DES MOINES, Iowa – Outfielder Jackson Frazier describes the Cubs’ decision to designate him for assignment the last time they were in New York as “cold.”
In less than a year, Frazier – who professionally went by his first name, Clint, until a few months ago – went from signing with the Cubs for the promise of a fresh start, to telling the Sun-Times on Wednesday that he doesn’t see a future with the Cubs after this season, and that was clear to him as soon as the Cubs DFA’d him.
He accepted his outright assignment to Triple-A Iowa after being DFA’d in mid-June because rejecting it would have meant forfeiting the remaining guaranteed money on his contract.
“Things happen, and I’m not really holding on to too much of what I’ve gone through already,” he said. “But, definitely, it was pretty clear whenever it happened what I was gonna do.”
Frazier plans to play in the Dominican Winter League this offseason, looking to boost his value in free agency.
“I’m gonna go down there with the hope of ending the season on a better note,” he said, “trying to give myself a better opportunity to have a shot next year at whatever it is that’s going to be offered to me and go from there. Because certainly, it’s been ugly down here since the second half started.
“I’d like to prove to people that this is not the player that I’ve become; it’s just something that I’ve been going through.”
Since a 12-game hitting streak in July, Frazier has been batting .100 in Triple-A. The Cubs identified swing adjustments for Frazier earlier in the year, but his work has yet to produce consistent results at the plate. He said he’s even reached out to outside hitting coaches who he’s worked with before for additional input.
Frazier has always had a bit of a hitch in his swing, his barrel tipping forward before he throws his hands to the ball. But the hitch has grown more dramatic.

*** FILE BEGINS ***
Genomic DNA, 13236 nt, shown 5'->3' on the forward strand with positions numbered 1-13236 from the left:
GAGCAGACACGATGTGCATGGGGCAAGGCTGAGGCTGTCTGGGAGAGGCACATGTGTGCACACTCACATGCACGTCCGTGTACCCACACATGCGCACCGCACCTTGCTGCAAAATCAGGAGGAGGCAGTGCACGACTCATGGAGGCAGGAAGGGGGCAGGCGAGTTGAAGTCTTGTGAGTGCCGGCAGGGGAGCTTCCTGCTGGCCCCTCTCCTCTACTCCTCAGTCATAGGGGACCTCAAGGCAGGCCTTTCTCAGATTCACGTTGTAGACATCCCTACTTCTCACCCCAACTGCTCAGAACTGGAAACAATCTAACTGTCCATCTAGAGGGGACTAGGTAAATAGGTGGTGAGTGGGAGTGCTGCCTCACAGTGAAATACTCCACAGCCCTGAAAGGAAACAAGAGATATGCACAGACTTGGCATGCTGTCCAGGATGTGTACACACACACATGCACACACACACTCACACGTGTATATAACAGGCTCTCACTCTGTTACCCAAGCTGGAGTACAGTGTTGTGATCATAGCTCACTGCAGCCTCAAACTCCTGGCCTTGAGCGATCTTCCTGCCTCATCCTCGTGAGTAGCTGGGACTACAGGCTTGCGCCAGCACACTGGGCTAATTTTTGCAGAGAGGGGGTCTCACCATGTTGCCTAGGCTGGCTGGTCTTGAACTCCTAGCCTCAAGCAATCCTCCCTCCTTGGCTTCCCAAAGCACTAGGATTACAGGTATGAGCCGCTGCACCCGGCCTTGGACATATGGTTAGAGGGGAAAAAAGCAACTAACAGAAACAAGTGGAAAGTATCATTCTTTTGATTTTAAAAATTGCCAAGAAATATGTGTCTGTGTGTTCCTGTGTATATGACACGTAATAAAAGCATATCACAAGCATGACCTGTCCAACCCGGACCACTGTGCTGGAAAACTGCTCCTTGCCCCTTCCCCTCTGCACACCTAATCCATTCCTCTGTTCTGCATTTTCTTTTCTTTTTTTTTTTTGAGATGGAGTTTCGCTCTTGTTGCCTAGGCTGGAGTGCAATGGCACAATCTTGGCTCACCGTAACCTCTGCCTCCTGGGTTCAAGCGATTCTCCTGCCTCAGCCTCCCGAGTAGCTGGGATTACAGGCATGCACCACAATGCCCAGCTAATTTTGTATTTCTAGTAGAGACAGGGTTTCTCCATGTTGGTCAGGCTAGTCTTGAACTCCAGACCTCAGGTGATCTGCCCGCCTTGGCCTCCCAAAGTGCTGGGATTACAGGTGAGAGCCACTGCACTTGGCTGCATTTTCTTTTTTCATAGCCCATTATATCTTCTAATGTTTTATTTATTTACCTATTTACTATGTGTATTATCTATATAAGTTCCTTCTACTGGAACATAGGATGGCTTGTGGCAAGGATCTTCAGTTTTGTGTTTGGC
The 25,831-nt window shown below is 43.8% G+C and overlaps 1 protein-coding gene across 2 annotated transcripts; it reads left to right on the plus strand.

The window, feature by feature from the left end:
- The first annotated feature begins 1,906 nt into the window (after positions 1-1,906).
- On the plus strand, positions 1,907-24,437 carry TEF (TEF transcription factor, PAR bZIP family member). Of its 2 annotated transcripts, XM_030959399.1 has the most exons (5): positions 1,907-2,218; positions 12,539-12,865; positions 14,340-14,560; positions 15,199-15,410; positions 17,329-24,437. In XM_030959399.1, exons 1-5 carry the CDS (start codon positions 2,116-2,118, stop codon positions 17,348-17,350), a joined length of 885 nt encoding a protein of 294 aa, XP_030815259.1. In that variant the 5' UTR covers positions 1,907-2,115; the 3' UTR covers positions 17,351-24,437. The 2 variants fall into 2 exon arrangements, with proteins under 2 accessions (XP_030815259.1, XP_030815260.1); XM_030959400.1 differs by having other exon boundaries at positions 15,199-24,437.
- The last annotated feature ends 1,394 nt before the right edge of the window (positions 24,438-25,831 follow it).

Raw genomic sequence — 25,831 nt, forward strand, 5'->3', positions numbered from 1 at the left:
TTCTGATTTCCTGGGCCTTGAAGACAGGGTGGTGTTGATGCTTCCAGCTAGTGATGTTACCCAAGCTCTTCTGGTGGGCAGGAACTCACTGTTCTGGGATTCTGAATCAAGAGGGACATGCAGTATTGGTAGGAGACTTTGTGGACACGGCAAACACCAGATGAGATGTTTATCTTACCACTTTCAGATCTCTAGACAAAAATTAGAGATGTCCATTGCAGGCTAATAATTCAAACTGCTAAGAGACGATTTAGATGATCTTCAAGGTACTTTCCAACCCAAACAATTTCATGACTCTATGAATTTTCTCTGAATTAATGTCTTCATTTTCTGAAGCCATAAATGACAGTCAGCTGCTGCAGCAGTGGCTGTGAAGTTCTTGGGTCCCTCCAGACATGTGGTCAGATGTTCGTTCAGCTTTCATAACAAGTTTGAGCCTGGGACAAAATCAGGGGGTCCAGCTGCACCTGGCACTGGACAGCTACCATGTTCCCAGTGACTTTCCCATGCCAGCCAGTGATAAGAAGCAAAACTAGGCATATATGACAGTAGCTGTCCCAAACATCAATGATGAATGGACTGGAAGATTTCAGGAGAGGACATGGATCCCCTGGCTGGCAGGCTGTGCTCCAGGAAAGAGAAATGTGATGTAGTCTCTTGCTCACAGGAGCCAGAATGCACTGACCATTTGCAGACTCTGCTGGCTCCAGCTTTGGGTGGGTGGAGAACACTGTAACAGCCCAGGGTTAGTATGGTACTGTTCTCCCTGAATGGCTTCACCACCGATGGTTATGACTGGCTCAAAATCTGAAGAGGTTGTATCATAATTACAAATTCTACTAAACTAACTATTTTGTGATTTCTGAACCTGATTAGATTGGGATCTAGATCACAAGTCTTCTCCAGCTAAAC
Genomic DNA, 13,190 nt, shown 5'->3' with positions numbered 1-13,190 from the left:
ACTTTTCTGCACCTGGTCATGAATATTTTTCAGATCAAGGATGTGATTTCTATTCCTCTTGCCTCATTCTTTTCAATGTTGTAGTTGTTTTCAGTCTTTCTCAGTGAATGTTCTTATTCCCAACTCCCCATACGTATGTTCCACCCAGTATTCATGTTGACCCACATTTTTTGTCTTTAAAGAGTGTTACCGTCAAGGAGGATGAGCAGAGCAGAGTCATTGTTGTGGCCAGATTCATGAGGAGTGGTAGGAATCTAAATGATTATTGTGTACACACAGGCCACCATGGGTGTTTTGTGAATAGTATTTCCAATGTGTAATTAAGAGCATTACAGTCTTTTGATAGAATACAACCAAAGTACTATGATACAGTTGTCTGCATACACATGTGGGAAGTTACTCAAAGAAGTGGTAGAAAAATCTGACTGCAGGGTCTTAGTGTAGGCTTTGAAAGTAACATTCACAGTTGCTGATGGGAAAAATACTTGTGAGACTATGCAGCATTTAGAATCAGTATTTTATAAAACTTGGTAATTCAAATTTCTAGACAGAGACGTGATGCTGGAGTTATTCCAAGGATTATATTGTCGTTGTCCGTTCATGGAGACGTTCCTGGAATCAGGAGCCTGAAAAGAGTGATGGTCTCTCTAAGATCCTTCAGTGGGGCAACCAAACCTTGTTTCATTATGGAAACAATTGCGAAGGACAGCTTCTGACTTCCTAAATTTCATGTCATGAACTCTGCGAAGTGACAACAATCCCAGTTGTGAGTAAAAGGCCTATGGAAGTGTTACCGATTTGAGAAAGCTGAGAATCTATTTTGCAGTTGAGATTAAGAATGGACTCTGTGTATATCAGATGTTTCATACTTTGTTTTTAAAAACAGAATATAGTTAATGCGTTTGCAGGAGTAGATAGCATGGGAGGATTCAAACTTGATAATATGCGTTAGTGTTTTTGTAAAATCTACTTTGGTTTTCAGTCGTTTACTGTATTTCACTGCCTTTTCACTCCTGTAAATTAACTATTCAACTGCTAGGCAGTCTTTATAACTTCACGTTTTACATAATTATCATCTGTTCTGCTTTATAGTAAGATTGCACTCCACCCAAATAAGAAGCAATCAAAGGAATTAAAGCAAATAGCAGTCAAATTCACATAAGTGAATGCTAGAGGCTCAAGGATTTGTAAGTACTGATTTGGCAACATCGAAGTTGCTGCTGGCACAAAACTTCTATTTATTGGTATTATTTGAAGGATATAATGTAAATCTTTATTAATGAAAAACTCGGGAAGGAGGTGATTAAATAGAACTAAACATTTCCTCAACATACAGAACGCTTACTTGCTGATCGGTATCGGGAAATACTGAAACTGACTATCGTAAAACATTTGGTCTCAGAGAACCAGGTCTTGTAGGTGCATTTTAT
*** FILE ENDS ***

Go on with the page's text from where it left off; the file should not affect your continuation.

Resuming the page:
“I don’t know how it happened,” he said. “Something that was so natural to me finally isn’t natural. And I don’t know how to get out of it.”
The issue compounded an rollercoaster of a season for Frazier. After a strong start to spring training, he started slumping. Between outfield platoons and a month-long IL stint for an appendectomy, he only got 45 major-league plate appearances before the Cubs DFA’d him.
The place and time had added to the sting. Frazier had started his major-league career in New York, but the relationship turned sour, and the Yankees released him after the 2021 season.
He’d signed with the Cubs just before the lockout. The one-year, $1.5 million deal set up the potential for Frazier to be a long-term piece for the rebuilding club. Frazier was arbitration-eligible for two more years after 2022. He was also reuniting with Cubs general manager Carter Hawkins, who was part of Cleveland’s player development department when they drafted Frazier in 2013.
“The biggest thing for me was, why did they sign me?” he said. “I had other chances to potentially go other places.”
On June 10 he found himself back in New York, in the Yankee Stadium visitors’ clubhouse with Cubs manager David Ross and on the phone with Hawkins, learning that he’d been DFA’d. President of baseball operations Jed Hoyer hadn’t yet arrived in New York for the series. Hawkins knew Frazier better anyways.
“We had an off day the day before, and to DFA me in the locker room, and then do it over the phone as well, it was not the easiest,” Frazier said.
It’s standard for clubs to wait until the last minute to officially make roster moves, especially ones that can be career-altering, in case of changing circumstances. In this case, it meant that reporters were waiting in the hallway outside of the clubhouse hoping to catch Frazier on his way out. They were asked to give him space to process the news.
Frazier still had a minor-league option remaining, but DFAing him opened a 40-man roster spot to reinstate reliever Chris Martin from the restricted list.
“We haven’t been able to give him real opportunities to watch him succeed right now,” manager David Ross said of Frazier at the time. “Some tough decisions.”
The club didn’t think of the move as a “goodbye,” but in effect, it was everything but.